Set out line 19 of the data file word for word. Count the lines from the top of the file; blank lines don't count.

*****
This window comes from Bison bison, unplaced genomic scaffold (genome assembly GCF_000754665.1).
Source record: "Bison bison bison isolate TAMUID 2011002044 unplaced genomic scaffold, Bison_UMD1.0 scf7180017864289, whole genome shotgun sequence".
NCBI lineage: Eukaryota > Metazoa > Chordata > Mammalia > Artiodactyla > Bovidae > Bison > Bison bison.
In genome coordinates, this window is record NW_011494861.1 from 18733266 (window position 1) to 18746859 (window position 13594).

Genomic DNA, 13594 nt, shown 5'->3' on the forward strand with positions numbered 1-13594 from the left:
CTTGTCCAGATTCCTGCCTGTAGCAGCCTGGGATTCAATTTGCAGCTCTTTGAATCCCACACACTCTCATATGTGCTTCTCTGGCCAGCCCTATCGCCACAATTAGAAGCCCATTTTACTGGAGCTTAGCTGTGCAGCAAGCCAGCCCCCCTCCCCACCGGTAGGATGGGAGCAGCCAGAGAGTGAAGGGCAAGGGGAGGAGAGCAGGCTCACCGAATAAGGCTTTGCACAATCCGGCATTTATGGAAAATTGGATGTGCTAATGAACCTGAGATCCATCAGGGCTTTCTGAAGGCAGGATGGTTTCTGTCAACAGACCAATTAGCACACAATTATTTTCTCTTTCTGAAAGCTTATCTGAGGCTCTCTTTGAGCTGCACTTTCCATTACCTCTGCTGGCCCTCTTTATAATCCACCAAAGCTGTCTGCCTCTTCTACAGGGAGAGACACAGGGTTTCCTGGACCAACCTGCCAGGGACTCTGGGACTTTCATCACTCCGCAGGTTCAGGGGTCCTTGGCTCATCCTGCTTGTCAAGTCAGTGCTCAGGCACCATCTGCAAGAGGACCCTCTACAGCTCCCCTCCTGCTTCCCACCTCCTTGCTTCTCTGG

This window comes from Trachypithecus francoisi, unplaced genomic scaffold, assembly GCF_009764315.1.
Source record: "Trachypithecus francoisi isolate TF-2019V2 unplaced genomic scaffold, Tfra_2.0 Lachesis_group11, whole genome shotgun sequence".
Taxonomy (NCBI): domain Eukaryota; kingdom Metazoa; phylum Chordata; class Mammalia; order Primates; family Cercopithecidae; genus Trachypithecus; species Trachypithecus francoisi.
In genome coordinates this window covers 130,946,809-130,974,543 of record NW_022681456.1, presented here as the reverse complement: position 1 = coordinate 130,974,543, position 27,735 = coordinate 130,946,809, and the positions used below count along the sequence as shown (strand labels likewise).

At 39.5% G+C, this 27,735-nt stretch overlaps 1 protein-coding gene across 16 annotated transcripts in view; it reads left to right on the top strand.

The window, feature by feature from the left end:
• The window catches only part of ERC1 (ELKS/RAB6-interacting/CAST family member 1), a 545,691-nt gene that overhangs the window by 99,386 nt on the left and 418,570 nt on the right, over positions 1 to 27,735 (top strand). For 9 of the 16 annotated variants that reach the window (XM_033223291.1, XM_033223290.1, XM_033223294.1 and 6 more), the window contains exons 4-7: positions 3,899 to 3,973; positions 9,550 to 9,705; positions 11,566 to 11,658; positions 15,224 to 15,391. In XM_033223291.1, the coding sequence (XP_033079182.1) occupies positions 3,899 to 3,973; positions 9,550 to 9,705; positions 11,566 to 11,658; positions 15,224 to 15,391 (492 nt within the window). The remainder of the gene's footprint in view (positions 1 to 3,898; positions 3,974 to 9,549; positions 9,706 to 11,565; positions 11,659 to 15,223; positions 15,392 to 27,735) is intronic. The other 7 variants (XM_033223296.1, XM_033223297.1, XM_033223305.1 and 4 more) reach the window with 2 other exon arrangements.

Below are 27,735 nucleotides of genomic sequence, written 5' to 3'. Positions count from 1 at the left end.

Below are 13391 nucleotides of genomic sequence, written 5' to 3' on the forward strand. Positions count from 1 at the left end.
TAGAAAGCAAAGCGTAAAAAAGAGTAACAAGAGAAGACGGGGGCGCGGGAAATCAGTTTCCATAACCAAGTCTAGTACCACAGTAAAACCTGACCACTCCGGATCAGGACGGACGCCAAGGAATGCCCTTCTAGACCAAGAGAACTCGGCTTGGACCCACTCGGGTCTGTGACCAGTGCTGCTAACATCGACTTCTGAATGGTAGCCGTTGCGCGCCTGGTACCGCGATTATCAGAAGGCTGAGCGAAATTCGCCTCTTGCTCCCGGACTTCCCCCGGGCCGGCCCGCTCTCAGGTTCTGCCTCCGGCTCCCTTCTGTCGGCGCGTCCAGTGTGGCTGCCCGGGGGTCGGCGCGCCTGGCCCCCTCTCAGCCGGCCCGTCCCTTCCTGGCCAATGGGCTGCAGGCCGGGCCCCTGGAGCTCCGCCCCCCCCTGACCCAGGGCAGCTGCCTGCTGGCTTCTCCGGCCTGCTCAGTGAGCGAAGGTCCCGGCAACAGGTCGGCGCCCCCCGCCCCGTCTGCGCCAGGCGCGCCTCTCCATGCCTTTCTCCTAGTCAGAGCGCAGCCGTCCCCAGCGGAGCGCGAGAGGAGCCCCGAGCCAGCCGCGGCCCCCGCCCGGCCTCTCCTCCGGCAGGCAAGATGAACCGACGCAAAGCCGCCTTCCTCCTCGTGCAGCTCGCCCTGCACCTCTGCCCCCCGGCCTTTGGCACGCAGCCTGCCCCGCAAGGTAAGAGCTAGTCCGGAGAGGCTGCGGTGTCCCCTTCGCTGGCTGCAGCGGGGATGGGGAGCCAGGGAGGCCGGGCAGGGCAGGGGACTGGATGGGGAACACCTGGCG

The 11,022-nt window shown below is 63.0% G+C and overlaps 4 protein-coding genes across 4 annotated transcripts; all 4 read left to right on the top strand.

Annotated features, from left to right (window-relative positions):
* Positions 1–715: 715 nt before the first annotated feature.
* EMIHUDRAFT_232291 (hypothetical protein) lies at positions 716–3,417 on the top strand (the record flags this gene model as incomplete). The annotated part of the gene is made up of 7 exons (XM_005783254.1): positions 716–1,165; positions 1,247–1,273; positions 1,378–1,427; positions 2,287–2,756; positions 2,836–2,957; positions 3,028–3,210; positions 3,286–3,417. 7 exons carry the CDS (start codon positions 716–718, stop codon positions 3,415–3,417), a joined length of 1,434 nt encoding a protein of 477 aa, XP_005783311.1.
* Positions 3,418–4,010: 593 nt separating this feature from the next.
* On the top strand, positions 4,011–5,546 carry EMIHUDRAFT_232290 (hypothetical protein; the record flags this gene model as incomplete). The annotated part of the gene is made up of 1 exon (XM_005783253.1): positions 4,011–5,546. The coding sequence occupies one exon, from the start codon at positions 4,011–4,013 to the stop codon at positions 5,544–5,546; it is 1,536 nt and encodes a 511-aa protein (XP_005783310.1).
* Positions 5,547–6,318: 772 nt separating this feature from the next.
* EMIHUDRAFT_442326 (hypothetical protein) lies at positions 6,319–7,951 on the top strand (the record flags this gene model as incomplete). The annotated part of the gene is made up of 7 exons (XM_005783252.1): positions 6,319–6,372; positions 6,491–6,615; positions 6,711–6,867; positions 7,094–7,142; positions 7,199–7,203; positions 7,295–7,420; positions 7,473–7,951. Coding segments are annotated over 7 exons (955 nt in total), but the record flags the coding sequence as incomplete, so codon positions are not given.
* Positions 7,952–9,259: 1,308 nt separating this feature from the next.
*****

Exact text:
* Positions 1–715: 715 nt before the first annotated feature.